Snickers beat the rap, Nike were busted but are appealing and then TOWIE star Gemma Collins got a ticking off for getting her hair done. All ran forms of advertising on Twitter and every time it happened there was a bit of a Twitter brouhaha and some ranting at the ASA (including some particularly lucid points from CommsTalk’s own @simonhill).
The thrust of most arguments is that there needs to be a “common sense approach” and, in the ASA’s defence, I’d say there is one: it needs to be abundantly clear that you’re being paid to promote a product.
Twitter now has 10 million users in the UK, that’s roughly one in six of the total population, so Twitter is no longer a little bubble full of media and tech types, all eagerly enforcing accepted norms, cynically flushing out ne’er-do-wells on the net to vent their opprobrium. As more and more of the population sign up, the less we can assume that everyone’s able to tell what’s a paid-for promotion and what’s not. Beyond the hardcore mega users who tweet compulsively, there are an increasing number who simply listen or who tweet in an ad hoc manner. Twitter is something they dip in and out of. These users may only pick up snapshots and not necessarily entire conversations. Do they need to be safeguarded? No. Is it reasonable to expect ads to explicitly flagged so there’s no confusion>? Emphatically, yes.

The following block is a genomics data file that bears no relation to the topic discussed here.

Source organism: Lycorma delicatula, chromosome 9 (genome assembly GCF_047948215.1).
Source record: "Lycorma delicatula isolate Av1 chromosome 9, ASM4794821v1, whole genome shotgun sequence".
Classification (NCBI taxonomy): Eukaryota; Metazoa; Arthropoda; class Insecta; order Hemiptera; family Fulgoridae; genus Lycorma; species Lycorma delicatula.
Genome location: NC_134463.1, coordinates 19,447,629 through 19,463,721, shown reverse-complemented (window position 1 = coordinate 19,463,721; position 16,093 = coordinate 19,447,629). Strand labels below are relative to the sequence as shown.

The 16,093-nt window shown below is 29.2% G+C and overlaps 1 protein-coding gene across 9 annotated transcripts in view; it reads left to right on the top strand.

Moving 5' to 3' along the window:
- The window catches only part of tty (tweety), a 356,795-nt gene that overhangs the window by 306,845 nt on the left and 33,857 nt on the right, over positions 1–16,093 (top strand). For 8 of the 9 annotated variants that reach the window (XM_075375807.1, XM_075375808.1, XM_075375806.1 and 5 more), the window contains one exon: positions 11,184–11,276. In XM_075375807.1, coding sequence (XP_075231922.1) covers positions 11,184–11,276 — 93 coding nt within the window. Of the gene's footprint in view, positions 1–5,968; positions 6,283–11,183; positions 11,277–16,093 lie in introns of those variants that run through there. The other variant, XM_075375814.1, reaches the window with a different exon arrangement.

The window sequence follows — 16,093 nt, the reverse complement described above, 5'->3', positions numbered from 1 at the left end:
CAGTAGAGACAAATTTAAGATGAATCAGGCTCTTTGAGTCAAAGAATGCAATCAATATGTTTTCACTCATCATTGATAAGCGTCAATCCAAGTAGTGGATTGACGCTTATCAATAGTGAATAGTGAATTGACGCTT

The other argument usually thrust forward focuses on consistency. Well, of course there’ll be some inconsistency. Social networks are new and constantly evolving. Marketers are constantly thinking of new ways to exploit them. It’s unreasonable to expect regulators to draw a clear line and stick to it when the playing field is shifting. Change throws up inconsistencies. The ASA should be applauded for attempting to grasp the issues and protect consumers.